Defined by the chaos of a presidential campaign under literal siege, an unpopular foreign war and the compound tragedies of the assassinations of Martin Luther King Jr. and Robert F. Kennedy, the year 1968 was a pivot point in the national life—the year America almost stopped being America.
Part of that upheaval was cultural. The high priests and priestesses of rock culture, cued by the unrest around them, created brilliant, jagged music that was a barometer of the time.
Electric Ladyland, released by the Jimi Hendrix Experience in October 1968, was a record that, thanks to the restless creative spirit of the guitarist Jimi Hendrix, both expanded the culture's emerging vocabulary and, in a time when black popular music was largely locked in the confines of three-minute, verse-chorus-verse construction, widened the popular perception of what black music could be.
A brilliant blend of soul, jazz improvisation, blues and psychedelia, Ladyland still commands the popular fascination for the way it persisted in modern pop culture. Four decades after its release, and almost 40 years after Hendrix's death in September 1970, Hendrix himself endures as a musical and spiritual template for everyone from Michael Jackson to Prince to Lenny Kravitz—and a source of inspiration for the diverse crew of musicians now touring the United States performing music Hendrix wrote and inspired.
Jimi knew what was at stake in early 1968. Just the year before, he'd been all but hailed as a superstar with the release of the debut Experience album, Are You Experienced? That record, plus a transcendent set at the 1967 Monterey Pop Festival cemented the group, and Hendrix, in rock's top ranks.
With the Experience trio format wearing thin, and eager to experiment with other musicians playing other sounds, Hendrix took charge of the Ladyland sessions. Ladyland was the first Hendrix/Experience album fully realized with a galaxy of outside players participating, from homeboy compadres (Buddy Miles and Larry Faucette) to psychedelic rock royalty (Jack Casady and Al Kooper). But it was Jimi's show. His insistence on laying down the tracks in his head and his heart, the way he heard them, led to the recording of one of rock music's defining documents, as sonically adventurous as anything in the halcyon era of the 1960s, and the years since then. Hendrix's brilliant reimagining of Bob Dylan's "All Along the Watchtower" is No. 48 in Rolling Stone's listing of the 500 greatest songs ever recorded.
He's been gone more than a decade longer than he was alive, but Jimi Hendrix is the touchstone for events in present day. His estate has been the subject of family disputes for years. Experience Hendrix LLC, the western Washington state company that monitors the legal aspects of Hendrixiana, offers a range of goods in an online catalog. The guitarist's name and likeness have been licensed for hundreds of products available on the company's Authentic Hendrix Web site.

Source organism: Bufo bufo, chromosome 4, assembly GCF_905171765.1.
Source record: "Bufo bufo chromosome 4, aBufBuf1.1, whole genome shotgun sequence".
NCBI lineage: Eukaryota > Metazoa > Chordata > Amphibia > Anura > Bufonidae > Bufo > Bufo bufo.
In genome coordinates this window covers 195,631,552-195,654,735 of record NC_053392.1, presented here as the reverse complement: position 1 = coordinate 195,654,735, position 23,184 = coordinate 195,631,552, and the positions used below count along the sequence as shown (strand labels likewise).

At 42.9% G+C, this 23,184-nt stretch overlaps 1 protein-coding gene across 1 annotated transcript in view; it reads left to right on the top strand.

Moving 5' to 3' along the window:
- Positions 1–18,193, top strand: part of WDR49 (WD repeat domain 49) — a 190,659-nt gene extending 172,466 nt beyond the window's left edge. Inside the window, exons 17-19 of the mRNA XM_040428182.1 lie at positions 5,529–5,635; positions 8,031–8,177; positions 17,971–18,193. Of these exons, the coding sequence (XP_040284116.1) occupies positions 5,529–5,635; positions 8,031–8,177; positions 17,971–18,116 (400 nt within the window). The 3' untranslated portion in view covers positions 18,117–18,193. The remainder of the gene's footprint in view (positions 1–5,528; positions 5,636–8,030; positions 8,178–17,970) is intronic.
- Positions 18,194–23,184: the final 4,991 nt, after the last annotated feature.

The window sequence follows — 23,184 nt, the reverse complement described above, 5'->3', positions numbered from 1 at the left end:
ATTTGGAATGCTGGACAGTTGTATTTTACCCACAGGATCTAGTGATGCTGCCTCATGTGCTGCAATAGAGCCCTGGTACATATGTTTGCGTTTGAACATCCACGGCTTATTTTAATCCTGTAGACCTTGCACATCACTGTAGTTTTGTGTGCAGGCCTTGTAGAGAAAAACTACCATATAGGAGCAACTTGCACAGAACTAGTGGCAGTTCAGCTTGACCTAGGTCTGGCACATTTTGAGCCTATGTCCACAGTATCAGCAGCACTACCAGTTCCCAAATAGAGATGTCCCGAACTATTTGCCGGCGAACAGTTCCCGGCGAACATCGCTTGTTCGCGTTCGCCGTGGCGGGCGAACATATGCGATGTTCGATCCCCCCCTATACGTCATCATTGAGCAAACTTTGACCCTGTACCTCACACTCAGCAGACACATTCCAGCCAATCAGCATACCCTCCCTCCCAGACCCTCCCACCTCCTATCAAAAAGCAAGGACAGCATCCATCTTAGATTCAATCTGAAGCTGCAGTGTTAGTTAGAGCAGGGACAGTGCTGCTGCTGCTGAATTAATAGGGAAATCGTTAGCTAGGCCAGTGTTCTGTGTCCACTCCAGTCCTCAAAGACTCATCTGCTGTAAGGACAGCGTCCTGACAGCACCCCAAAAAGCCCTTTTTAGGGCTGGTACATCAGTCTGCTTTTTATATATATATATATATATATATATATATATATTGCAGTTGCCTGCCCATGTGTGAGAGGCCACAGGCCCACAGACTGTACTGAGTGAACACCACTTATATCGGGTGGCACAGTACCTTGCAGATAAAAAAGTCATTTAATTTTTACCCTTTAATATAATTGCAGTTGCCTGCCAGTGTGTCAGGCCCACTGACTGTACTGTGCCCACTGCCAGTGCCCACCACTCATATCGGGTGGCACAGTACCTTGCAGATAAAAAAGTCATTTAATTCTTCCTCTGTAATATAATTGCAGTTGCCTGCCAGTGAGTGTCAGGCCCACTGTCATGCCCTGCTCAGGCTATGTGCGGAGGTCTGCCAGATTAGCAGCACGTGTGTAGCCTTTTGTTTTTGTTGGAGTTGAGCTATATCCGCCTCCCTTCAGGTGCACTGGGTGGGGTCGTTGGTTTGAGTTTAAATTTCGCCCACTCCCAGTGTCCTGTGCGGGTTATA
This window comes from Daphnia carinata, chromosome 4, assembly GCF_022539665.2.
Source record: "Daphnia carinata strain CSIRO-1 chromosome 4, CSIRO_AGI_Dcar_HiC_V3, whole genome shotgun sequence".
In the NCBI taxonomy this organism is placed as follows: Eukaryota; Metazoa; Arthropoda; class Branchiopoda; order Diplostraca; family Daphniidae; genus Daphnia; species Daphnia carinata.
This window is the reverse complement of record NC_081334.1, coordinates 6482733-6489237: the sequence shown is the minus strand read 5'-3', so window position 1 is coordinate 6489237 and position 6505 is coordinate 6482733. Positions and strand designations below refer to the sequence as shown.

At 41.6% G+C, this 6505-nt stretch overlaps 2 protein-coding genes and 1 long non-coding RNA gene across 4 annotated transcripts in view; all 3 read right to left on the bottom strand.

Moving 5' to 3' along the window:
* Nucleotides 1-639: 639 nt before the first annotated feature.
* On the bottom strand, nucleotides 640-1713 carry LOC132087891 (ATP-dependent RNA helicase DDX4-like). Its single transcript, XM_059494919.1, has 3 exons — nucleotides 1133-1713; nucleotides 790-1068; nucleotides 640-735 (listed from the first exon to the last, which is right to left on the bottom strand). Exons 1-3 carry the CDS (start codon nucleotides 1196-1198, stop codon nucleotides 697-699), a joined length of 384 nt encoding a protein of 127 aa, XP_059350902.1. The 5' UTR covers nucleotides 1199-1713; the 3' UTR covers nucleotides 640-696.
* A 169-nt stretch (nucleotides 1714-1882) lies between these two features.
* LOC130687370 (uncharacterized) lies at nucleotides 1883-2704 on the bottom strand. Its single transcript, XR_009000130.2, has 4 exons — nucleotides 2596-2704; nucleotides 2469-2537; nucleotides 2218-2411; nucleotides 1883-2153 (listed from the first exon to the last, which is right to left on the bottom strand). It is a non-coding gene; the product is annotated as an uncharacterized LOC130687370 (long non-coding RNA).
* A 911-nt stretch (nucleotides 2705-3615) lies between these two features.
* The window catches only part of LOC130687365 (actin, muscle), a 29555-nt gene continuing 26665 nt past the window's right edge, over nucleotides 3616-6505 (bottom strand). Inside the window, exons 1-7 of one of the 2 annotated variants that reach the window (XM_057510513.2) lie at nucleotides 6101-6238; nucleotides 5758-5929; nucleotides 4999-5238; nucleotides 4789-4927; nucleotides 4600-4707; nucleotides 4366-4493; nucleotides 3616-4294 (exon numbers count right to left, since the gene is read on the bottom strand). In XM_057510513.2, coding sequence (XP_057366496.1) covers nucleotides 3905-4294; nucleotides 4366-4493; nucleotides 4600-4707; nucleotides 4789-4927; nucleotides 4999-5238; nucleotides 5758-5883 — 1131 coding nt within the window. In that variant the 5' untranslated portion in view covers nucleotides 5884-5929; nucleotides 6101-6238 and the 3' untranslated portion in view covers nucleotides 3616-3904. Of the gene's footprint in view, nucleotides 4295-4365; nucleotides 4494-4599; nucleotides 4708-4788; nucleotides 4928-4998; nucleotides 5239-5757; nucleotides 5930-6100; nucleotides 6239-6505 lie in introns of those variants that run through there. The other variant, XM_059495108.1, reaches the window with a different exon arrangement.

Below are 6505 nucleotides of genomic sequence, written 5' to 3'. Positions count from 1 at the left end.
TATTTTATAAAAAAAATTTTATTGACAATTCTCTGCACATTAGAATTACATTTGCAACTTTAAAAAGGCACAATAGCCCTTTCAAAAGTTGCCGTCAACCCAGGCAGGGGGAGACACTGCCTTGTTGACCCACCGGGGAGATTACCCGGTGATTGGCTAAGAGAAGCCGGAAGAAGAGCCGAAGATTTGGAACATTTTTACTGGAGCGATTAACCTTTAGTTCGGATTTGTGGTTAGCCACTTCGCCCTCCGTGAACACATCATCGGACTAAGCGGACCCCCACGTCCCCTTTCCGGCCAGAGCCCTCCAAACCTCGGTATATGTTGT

But fans these days aren't lining up for lava lamps and limited-edition figurines; the Hendrix faithful are snapping up tickets for the Experience Hendrix 2008 Tribute Tour, which began on Oct. 15 and continues for 19 dates around the country.
The tour's players are testimonial to the breadth of Hendrix's influence: blues champions Hubert Sumlin and Buddy Guy, phenom Kenny Wayne Shepherd, pedal-steel guitar virtuoso Robert Randolph, former Rolling Stone Mick Taylor and Experience veterans Mitch Mitchell and Bill Cox are just some of those featured on the tour, which runs into November.
The apple of invention doesn't fall far from the family tree: The musical sound of Jimi Hendrix's younger brother, Leon, a guitarist in his own right, borrows from his more illustrious brother. Tricked by the Sun, a record Leon Hendrix plans to release independently, bears a sound drenched in the heavy metal style with a strong dose of electric blues—very much in keeping with the tradition Jimi fathered.
And that sense of brilliantly reconfigured tradition—of passing something on—is what Electric Ladyland celebrates. That's the reason why Jimi Hendrix still breathes in our culture. Strip away the trappings of psychedelia, the artifice of the studio, the merchandising of his identity, the adulation of millions … and it all comes down to the music of a rare, gifted soul.
"You still hear Beethoven and Mozart because it was original music, lasting music," Leon Hendrix told me in an interview last year. "A lot of people make music but Jimi made music that lasts. There's people on my Web site saying, 'Can I get tickets to your brother's concerts? When is he coming to town?' They don't know he's been dead for 37 years."
"Good music is forever."
Michael E. Ross is a West Coast journalist who blogs frequently on politics, pop culture and race matters at Culchavox ; and is a periodic contributor to PopMatters. His writing has appeared in msnbc.com, Entertainment Weekly, The Loop and The New York Times.